Aug 20, 2013
From Jewish tradition somewhere in Eastern Europe comes this charming and inspiring tale about... well, charming and inspiring tradition. As popularized by the picture book of the same name by Phoebe Gilman, this story tells of a gift made by a grandfather for a grandchild (in Gilman's version, the child is a boy; in our version, she isn't) -- and subsequently remade several times. It begins as a blanket, then as it is worn out, it is transformed into smaller and smaller items. In the process, it delivers a yarn (pun intended) about preserving one's heritage and being resourceful with available resources.
We come to you from Chicopee, Masachusetts, near Springfield -- birthplace of basketball and Dr. Seuss (at nearly the same time). We wonder if Dr. Seuss was a bouncing baby boy. Anyway, we recently took a jaunt down to Connecticut, where we attended some live theatre. First, we saw the musical "LMNOP" in Chester, Connecticut. Adapted from the novel Ella Minnow Pea by Mark Dunn (a former college classmate of Dennis), the story is a sort of satirical modern fairy tale about a country where letters of the alphabet are banned one at a time, making it very hard for people to communicate. It's a fun story especially for language lovers, and the production was outstanding, with a cast of great singers.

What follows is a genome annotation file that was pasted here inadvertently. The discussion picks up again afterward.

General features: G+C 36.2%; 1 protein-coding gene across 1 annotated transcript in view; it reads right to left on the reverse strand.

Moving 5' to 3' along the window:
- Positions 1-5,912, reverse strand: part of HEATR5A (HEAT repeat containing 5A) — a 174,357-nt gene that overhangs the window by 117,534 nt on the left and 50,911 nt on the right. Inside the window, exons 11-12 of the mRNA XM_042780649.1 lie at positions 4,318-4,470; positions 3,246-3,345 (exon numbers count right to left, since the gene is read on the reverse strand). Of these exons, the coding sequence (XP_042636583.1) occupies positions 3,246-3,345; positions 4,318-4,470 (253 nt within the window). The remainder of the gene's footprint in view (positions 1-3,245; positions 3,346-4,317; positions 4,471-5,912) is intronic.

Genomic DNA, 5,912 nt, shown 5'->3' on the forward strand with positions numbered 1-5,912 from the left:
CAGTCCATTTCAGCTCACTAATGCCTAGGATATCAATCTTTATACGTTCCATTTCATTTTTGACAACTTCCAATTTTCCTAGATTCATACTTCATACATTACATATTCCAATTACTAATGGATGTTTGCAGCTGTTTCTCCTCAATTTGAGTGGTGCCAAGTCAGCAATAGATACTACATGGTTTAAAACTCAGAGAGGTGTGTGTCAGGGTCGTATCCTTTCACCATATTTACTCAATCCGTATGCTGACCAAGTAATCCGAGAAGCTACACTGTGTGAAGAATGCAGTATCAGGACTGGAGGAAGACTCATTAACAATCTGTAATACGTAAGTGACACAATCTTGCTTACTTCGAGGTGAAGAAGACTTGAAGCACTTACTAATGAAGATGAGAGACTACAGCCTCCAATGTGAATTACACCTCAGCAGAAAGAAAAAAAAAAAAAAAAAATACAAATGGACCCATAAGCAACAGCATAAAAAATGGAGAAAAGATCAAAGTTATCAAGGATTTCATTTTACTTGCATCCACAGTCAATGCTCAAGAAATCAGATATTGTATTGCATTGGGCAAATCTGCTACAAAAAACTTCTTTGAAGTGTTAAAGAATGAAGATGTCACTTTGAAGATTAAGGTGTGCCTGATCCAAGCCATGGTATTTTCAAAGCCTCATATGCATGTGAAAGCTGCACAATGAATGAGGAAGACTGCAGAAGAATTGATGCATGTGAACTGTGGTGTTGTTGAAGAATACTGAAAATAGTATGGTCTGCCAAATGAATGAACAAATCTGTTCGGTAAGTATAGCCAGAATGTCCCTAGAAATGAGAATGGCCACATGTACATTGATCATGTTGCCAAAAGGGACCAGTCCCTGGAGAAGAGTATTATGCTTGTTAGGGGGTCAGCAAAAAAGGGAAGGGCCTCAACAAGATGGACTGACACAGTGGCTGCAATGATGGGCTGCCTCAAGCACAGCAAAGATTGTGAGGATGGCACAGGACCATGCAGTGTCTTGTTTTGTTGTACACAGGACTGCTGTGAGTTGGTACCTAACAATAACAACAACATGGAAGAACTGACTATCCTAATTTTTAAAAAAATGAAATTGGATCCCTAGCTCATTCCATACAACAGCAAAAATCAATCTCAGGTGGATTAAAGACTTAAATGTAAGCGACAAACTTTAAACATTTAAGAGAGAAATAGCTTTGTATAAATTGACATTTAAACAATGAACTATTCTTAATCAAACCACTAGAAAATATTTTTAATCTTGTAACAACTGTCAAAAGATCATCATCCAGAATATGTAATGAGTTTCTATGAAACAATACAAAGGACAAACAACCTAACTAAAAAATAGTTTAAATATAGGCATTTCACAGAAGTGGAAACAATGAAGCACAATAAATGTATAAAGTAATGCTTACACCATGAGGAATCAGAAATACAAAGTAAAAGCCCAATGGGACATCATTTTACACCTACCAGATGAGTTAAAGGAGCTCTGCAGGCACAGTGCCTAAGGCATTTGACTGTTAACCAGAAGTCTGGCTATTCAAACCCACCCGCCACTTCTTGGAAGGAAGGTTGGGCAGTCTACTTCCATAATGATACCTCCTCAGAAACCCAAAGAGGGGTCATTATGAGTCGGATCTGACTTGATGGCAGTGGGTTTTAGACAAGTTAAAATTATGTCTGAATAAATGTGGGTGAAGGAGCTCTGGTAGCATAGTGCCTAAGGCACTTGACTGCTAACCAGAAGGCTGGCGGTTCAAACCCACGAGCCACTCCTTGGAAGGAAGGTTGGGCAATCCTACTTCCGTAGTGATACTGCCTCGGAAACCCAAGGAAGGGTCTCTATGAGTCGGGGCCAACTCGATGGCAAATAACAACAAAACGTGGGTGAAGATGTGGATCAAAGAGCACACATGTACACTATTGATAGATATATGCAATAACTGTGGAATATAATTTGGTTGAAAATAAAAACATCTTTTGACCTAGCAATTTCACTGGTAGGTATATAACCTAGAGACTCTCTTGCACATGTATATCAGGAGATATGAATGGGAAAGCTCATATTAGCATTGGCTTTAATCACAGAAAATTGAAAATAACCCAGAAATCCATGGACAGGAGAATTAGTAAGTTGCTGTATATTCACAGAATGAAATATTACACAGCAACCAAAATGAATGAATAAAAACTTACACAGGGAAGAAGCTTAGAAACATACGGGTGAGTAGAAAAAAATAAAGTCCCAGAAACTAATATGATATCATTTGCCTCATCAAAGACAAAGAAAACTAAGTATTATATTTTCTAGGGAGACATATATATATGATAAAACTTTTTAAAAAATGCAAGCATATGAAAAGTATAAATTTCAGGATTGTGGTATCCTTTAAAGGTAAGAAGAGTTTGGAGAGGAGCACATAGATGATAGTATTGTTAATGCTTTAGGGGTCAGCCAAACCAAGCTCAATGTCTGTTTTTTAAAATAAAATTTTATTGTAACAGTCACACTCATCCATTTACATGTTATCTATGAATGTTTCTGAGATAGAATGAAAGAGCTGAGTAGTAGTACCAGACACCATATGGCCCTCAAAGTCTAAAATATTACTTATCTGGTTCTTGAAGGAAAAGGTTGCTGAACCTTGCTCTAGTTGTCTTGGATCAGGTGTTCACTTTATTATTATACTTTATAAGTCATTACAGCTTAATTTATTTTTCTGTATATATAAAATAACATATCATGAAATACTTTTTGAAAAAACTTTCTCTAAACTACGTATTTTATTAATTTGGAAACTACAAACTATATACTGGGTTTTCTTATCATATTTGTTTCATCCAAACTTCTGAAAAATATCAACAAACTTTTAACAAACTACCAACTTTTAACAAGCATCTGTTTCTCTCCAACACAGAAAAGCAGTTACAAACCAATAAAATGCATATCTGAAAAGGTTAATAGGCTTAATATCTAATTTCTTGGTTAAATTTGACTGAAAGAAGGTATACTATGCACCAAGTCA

We also attended two performances in New London by the National Theatre of the Deaf, whom we've been wanting to catch in action for years. We saw two performances of the same show so we could carefully observe the sign language used by people who use it every day. They did an entertaining presentation of fables and comic skits. Like many of us in theatre, they make something from nothing -- or at least almost nothing.
Dennis (Narrator, Grandpa) and Kimberly (Narrator, Mother, Girl)
(Photo: Nathan Hale Schoolhouse in New London, CT)